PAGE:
james carpenter
What is the nature of psi? How does it relate to consciousness? Today on MindMatters we interview Dr. Jim Carpenter about his "first sight" theory, the subject of his revolutionary book by the same name. Carpenter's theory not only accounts for all the experimental data relating to psi; it also integrates current psychological research and a wider understanding of consciousness as a whole. Psi is not an anomaly or a special ability - it is fundamental to mind itself.

Dr. Jim Carpenter is both a clinical psychologist and a research parapsychologist. He is a Diplomate in Clinical Psychology, ABPP, and a Fellow in the American Academy of Clinical Psychology He formerly taught at the University of North Caroline in the departments of psychology and psychiatry. He has been active in the governance of several professional organizations, and carries on an active private practice.

Dr. Carpenter has published widely in psychology and parapsychology, with many research articles, book chapters and more popularly oriented pieces. For many years he has provided pro bono clinical consultation for persons who seek help with unpleasant experiences that they think of as psychic. His most substantial parapsychological contribution is a book developing a theory of psi, called First Sight: ESP and Parapsychology in Everyday Life (firstsightbook.com), published by Rowman & Littlefield. A more recent book contains a chapter summarizing some central ideas in the theory, along with another chapter placing the theory in the context of the philosophy of Alfred North Whitehead: Rethinking Consciousness: Extraordinary Challenges for Contemporary Science, edited by Buchanan and Aanstoos. His current research involves the prediction of the implicit contribution of psi information to the formation of ordinary preference judgments, using theoretically specified variables, thus shedding some light on how psi participates as "first sight" in everyday experience that people are not experiencing as "psychic.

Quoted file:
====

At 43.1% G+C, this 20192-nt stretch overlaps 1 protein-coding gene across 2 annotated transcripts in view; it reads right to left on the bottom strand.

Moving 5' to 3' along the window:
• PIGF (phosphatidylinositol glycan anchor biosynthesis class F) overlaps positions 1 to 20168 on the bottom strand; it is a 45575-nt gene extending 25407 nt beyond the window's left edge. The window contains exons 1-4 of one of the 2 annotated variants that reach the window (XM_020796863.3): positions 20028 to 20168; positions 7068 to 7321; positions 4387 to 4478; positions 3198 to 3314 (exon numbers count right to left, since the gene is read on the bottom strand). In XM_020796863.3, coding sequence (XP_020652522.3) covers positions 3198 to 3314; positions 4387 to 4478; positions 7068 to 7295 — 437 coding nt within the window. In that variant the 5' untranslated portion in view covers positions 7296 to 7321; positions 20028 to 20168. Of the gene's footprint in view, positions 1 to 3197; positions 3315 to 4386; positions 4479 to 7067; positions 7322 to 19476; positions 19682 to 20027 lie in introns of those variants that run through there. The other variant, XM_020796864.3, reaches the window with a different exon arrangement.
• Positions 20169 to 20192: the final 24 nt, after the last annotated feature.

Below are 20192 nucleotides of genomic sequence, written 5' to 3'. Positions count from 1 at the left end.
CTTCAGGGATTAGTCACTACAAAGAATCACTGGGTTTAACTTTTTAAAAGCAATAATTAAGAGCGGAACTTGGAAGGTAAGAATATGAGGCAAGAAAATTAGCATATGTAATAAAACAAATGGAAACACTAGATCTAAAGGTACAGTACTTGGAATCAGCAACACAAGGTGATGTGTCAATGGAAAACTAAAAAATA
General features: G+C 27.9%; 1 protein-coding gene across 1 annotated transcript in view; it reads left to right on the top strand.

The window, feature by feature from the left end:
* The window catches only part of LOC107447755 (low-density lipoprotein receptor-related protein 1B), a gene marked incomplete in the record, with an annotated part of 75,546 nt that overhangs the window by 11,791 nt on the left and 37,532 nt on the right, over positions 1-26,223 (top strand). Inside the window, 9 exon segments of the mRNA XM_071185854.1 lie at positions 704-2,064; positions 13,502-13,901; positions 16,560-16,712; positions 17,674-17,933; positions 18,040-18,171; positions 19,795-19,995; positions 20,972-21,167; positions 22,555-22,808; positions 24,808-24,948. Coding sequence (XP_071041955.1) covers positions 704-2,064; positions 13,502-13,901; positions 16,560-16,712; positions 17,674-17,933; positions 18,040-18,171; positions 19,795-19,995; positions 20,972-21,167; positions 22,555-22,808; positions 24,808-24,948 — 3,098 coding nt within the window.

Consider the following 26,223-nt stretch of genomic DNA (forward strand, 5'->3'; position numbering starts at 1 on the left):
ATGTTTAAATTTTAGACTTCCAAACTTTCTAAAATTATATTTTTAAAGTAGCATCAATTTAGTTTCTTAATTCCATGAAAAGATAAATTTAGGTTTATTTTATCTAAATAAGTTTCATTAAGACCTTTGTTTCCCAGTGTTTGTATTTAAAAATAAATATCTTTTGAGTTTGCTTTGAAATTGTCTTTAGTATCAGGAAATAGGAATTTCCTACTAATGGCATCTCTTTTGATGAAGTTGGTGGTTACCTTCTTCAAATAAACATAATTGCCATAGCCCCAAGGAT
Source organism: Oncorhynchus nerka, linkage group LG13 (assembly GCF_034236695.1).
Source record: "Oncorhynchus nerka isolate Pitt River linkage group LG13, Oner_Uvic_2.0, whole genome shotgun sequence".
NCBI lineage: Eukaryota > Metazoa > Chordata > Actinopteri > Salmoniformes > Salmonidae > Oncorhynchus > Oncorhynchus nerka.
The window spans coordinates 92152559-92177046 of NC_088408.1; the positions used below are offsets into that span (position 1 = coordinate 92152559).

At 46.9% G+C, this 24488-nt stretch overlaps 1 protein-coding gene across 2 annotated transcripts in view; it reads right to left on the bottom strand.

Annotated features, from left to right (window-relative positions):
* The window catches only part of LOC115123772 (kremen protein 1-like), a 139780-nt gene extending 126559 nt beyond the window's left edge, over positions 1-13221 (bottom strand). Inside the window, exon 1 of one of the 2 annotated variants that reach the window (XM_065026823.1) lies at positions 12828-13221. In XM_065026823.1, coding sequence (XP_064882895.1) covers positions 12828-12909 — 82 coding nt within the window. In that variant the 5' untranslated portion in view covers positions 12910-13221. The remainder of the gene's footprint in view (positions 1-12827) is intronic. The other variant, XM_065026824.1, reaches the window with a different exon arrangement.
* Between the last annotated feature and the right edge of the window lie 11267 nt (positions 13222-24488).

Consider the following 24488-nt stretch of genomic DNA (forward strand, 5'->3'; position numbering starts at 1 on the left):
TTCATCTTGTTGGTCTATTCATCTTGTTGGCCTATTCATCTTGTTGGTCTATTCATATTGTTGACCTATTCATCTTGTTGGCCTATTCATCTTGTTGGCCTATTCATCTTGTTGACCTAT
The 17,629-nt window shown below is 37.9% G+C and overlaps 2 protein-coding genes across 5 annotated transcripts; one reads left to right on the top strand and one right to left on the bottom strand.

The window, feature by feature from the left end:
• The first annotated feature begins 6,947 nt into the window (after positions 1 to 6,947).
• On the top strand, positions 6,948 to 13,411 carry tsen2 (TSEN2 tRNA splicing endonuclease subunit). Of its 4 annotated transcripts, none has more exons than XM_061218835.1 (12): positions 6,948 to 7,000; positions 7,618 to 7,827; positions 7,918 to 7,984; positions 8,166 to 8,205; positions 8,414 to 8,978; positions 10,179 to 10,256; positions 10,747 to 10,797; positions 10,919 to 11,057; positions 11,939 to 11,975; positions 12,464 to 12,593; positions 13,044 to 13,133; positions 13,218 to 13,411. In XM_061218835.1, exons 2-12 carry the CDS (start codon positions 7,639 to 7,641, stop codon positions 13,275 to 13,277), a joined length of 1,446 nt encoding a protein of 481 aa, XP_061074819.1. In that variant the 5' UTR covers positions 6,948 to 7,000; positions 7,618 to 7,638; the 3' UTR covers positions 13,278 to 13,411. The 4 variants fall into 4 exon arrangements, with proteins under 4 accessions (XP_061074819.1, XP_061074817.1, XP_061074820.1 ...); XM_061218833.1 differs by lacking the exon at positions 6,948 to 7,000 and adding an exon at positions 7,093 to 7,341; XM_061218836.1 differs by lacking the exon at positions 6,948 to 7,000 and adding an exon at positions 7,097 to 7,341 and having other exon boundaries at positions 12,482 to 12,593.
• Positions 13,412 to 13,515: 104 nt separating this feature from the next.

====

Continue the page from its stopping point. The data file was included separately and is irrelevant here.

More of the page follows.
Running Time: 01:41:52

Download: MP3 — 93.3 MB